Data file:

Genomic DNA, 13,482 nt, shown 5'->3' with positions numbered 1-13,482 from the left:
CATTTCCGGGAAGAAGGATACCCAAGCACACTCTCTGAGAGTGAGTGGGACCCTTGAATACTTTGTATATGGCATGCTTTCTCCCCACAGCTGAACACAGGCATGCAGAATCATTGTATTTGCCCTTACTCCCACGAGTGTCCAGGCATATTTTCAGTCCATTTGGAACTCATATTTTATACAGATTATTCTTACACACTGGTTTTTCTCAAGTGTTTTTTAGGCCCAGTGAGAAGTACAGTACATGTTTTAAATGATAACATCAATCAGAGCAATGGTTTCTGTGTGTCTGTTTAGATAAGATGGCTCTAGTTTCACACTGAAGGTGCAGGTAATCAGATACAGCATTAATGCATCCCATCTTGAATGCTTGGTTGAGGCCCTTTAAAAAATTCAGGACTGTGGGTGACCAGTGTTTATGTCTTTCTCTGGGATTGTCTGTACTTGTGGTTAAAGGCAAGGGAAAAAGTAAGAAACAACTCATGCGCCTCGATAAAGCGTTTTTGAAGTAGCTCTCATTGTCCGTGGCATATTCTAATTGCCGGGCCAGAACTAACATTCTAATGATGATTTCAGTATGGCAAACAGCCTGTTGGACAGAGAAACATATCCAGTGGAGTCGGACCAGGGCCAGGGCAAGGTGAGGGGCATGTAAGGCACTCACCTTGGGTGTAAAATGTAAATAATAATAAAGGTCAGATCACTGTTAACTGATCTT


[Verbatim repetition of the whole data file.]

Genomic DNA, 13,482 nt, shown 5'->3' with positions numbered 1-13,482 from the left:
CATTTCCGGGAAGAAGGATACCCAAGCACACTCTCTGAGAGTGAGTGGGACCCTTGAATACTTTGTATATGGCATGCTTTCTCCCCACAGCTGAACACAGGCATGCAGAATCATTGTATTTGCCCTTACTCCCACGAGTGTCCAGGCATATTTTCAGTCCATTTGGAACTCATATTTTATACAGATTATTCTTACACACTGGTTTTTCTCAAGTGTTTTTTAGGCCCAGTGAGAAGTACAGTACATGTTTTAAATGATAACATCAATCAGAGCAATGGTTTCTGTGTGTCTGTTTAGATAAGATGGCTCTAGTTTCACACTGAAGGTGCAGGTAATCAGATACAGCATTAATGCATCCCATCTTGAATGCTTGGTTGAGGCCCTTTAAAAAATTCAGGACTGTGGGTGACCAGTGTTTATGTCTTTCTCTGGGATTGTCTGTACTTGTGGTTAAAGGCAAGGGAAAAAGTAAGAAACAACTCATGCGCCTCGATAAAGCGTTTTTGAAGTAGCTCTCATTGTCCGTGGCATATTCTAATTGCCGGGCCAGAACTAACATTCTAATGATGATTTCAGTATGGCAAACAGCCTGTTGGACAGAGAAACATATCCAGTGGAGTCGGACCAGGGCCAGGGCAAGGTGAGGGGCATGTAAGGCACTCACCTTGGGTGTAAAATGTAAATAATAATAAAGGTCAGATCACTGTTAACTGATCTT